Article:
Did I know that?
September 9, 2010 1 Comment
On an internal chat channel a while back, someone wondered if, as part of a process, they could lock a table, do some stuff and truncate the table as part of the same transaction, with the idea that with two concurrent sessions, the second session would wait at the lock table stage before progressing.
At the end of the day, it doesn’t really matter why they wanted to do this, whether their thinking was flawed or whether there were better approaches, because the reason why this particular approach can’t work is a simple illustration of a very basic Oracle concept.
SQL> SQL> create table truncate_me 2 (col1 number); Table created. SQL> lock table truncate_me in exclusive mode; Table(s) Locked.
SQL> SQL> SQL> SQL> lock table truncate_me in exclusive mode; ... waiting ...
Session B waits, naturally.
Back to Session A:
SQL> truncate table truncate_me; truncate table truncate_me * ERROR at line 1: ORA-00054: resource busy and acquire with NOWAIT specified SQL>
Eh? What was that?
Back to Session B - which is no longer waiting:
SQL> lock table truncate_me in exclusive mode; <-- Still previous statement Table(s) Locked. SQL>
Maybe when you see this, you're like me and there's a brief pause while you look up and to the side (in what hopefully looks meaningful though) before you "remember" that Oracle issues a COMMIT both BEFORE and AFTER a DDL statement.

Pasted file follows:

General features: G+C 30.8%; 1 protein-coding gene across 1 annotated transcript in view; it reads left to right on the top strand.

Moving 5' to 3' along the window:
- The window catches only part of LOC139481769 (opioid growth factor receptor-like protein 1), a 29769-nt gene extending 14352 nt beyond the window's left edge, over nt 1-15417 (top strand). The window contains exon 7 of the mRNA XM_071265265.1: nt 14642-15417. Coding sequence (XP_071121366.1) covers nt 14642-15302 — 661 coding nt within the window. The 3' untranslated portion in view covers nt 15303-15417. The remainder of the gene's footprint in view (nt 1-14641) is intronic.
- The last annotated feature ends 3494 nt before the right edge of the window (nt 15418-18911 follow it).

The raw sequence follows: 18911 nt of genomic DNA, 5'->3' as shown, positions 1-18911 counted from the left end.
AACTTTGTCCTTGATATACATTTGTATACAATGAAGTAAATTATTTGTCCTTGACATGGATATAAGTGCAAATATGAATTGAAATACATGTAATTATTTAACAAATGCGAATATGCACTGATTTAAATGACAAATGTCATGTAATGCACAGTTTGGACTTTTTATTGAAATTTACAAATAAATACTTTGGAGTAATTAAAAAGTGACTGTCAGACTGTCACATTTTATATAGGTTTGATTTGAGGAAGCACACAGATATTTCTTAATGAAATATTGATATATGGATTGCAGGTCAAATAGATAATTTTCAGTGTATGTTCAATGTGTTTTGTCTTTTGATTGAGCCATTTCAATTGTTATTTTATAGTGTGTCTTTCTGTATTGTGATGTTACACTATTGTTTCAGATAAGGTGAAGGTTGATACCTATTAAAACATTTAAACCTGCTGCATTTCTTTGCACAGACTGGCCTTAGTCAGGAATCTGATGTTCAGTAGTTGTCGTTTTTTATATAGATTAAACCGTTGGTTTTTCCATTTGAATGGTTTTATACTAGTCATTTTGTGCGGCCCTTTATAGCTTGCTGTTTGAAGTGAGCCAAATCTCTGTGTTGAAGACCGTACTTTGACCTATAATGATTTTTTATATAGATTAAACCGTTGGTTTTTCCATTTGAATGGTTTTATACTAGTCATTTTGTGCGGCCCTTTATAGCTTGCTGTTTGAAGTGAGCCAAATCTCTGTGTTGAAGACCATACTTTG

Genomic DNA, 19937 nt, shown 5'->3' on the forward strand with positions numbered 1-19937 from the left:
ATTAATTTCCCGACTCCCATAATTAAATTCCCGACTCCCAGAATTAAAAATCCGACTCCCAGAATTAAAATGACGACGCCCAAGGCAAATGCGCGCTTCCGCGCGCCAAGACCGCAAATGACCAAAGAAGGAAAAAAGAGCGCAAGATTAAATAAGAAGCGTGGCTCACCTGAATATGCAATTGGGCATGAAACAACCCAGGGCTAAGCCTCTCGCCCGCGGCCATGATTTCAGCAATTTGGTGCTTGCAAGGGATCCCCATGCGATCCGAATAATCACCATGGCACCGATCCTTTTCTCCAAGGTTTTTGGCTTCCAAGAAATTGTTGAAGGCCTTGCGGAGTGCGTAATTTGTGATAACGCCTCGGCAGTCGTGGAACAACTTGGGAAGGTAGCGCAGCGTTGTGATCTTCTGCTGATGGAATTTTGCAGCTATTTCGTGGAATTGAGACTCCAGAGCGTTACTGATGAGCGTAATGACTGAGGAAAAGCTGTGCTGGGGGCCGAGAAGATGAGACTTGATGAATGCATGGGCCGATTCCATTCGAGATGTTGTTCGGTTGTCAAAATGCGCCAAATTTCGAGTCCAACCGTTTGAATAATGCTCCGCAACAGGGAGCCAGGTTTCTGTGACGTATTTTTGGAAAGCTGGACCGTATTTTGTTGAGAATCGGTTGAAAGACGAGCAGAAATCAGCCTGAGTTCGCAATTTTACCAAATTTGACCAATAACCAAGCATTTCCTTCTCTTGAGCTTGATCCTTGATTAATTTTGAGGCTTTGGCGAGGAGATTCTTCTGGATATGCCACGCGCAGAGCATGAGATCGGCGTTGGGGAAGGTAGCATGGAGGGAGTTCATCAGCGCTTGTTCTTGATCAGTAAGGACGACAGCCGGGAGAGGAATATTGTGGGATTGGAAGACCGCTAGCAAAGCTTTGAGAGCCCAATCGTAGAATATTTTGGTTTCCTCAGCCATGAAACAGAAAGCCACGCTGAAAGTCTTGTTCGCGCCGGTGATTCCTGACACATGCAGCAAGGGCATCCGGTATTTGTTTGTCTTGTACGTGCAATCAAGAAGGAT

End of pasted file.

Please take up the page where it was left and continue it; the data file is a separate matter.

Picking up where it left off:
Then, maybe like me, you start questioning whether you really knew that? You used to know that, right? Maybe you had forgotten? Maybe you can't tell if you had known and had forgotten, you still knew but you're just a bit slow (and getting slower all the time) or you had never known...
Tom Kyte always says that he learns something new every day.
I wish I did.
Yesterday I learned lots of stuff while looking at 10104 trace file information - I enjoyed it. But how much of it will stick?. And for how long?
I often relearn something every day.
But that's just a positive spin isn't it?
A positive spin on finding out I'm forgetting stuff all the time.
And probably, most of the time, I'm forgetting stuff and not finding out.
Which is doubly bad.